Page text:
From Sunburst I went over to Viking, and for a time watched a handful of river-drivers upon a little island in the centre of the river, working to loosen some logs and timber and foist them into the water, to be driven down to the mill. I stood interested, because I had nothing to do of any moment for a couple of hours. I asked an Indian on the bank to take his canoe and paddle me over to the island. He did so. I do not know why I did not go alone; but the Indian was near me, his canoe was at his hand, and I did the thing almost mechanically. I landed on the island and watched with great interest the men as they pried, twisted and tumbled the pile to get at the key-log which, found and loosened, would send the heap into the water.

I was sorry I brought the Indian with me, for though the river-drivers stopped their wild sing-song cry for a moment to call a "How!" at me, they presently began to toss jeering words at the Indian. They had recognised him-I had not-as a salmon-fisher and one of the Siwash tribe from Sunburst. He remained perfectly silent, but I could see sullenness growing on his face. He appeared to take no notice of his scornful entertainers, but, instead of edging away, came nearer and nearer to the tangle of logs-came, indeed, very close to me, as I stood watching four or five men, with the foreman close by, working at a huge timber. At a certain moment the foreman was in a kind of hollow. Just behind him, near to the Indian, was a great log, which, if loosened by a slight impulse, must fall into the hollow where the foreman stood. The foreman had his face to us; the backs of the other men were on us. Suddenly the foreman gave a frightened cry, and I saw at the same instant the Indian's foot thrust out upon the big log. Before the foreman had time to get out of the hollow, it slid down, caught him just above the ankle and broke the leg.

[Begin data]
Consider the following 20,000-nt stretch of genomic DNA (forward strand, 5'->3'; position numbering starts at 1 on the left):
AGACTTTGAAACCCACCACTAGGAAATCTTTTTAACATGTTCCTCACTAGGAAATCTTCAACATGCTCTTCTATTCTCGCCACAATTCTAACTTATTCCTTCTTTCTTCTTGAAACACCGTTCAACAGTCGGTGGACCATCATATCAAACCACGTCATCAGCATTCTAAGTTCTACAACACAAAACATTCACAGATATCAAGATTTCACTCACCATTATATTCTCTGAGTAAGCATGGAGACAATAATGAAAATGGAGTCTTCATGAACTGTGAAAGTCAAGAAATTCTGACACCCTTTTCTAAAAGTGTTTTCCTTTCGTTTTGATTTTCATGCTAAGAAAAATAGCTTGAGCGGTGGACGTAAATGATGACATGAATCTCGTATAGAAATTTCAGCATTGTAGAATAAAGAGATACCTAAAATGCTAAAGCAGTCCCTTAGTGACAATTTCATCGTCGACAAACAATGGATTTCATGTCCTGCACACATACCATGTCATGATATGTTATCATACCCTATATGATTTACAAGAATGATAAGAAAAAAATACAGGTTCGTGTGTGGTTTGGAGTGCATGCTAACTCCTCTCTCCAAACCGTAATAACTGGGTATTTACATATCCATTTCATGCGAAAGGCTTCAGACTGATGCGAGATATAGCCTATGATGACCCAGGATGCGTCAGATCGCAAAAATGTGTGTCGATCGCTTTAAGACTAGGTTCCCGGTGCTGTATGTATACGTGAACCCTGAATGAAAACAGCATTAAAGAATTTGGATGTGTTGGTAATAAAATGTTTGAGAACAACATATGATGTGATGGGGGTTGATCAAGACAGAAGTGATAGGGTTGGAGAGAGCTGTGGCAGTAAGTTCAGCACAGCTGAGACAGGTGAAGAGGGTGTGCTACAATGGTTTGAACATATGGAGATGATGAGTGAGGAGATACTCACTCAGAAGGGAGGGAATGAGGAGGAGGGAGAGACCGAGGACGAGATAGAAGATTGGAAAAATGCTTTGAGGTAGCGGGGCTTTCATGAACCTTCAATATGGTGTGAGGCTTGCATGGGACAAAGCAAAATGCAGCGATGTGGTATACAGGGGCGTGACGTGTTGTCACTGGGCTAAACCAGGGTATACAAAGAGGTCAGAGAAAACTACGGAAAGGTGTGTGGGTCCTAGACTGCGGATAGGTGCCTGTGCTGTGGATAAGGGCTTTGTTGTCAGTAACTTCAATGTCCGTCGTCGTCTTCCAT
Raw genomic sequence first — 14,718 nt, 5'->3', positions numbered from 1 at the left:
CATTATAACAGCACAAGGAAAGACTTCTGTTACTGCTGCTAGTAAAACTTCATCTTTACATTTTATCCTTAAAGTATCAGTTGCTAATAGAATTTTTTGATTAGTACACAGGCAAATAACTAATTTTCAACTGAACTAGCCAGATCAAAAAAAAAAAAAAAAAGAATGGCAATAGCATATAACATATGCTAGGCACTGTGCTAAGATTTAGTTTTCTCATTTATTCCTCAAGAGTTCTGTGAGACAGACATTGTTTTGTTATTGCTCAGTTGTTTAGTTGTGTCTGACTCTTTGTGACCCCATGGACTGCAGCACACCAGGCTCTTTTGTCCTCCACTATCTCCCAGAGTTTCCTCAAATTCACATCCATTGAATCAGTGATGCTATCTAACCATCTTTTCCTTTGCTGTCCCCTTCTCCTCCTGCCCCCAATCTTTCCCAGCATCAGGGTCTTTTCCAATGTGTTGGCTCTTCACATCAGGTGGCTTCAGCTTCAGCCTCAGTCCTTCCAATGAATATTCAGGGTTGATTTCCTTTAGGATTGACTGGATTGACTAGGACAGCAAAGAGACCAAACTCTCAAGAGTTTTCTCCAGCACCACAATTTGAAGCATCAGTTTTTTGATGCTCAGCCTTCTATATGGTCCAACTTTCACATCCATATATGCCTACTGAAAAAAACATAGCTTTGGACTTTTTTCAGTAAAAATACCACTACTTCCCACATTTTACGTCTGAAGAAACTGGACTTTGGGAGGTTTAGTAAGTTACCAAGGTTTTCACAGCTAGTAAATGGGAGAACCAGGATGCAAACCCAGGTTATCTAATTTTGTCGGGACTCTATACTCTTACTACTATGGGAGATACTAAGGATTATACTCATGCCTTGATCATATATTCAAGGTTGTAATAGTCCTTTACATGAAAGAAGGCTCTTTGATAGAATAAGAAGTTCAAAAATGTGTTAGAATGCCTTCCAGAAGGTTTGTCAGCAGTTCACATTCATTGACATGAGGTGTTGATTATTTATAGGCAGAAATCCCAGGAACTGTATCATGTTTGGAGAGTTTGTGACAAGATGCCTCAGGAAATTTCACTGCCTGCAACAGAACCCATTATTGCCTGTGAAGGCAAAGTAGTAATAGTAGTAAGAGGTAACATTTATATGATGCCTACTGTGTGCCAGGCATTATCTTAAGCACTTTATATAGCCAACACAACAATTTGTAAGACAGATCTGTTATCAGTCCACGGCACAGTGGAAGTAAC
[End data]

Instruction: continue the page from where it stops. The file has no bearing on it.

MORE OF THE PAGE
I wheeled, to see the Indian in his canoe making for the shore. He was followed by the curses of the foreman and the gang. The foreman was very quiet, but I could see that there was danger in his eye, and the exclamations of the men satisfied me that they were planning an inter-municipal difficulty.